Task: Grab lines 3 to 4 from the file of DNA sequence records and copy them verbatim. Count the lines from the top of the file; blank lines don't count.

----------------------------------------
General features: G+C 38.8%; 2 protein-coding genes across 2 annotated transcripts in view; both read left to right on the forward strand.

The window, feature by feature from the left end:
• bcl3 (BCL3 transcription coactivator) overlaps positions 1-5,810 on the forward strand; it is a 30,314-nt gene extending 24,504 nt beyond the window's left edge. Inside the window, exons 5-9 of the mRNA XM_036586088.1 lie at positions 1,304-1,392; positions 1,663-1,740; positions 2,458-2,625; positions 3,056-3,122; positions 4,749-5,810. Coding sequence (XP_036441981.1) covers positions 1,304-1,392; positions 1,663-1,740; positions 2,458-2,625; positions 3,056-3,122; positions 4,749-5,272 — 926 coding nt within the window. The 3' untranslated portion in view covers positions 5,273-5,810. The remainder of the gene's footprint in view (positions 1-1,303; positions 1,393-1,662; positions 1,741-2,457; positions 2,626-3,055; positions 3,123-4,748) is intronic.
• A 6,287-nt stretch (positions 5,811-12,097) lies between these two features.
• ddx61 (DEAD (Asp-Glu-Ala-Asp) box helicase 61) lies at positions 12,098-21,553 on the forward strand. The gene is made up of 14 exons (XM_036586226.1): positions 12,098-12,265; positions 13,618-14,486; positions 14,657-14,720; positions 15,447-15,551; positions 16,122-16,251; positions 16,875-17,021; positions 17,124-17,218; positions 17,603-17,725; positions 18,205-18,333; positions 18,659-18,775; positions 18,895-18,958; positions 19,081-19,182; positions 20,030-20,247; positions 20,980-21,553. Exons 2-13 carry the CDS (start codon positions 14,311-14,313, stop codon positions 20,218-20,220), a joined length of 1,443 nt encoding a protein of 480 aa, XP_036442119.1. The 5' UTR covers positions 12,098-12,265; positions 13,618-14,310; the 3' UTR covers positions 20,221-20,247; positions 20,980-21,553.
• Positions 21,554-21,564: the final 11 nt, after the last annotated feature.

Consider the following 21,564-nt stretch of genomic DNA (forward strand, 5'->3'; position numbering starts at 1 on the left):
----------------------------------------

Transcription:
• bcl3 (BCL3 transcription coactivator) overlaps positions 1-5,810 on the forward strand; it is a 30,314-nt gene extending 24,504 nt beyond the window's left edge. Inside the window, exons 5-9 of the mRNA XM_036586088.1 lie at positions 1,304-1,392; positions 1,663-1,740; positions 2,458-2,625; positions 3,056-3,122; positions 4,749-5,810. Coding sequence (XP_036441981.1) covers positions 1,304-1,392; positions 1,663-1,740; positions 2,458-2,625; positions 3,056-3,122; positions 4,749-5,272 — 926 coding nt within the window. The 3' untranslated portion in view covers positions 5,273-5,810. The remainder of the gene's footprint in view (positions 1-1,303; positions 1,393-1,662; positions 1,741-2,457; positions 2,626-3,055; positions 3,123-4,748) is intronic.
• A 6,287-nt stretch (positions 5,811-12,097) lies between these two features.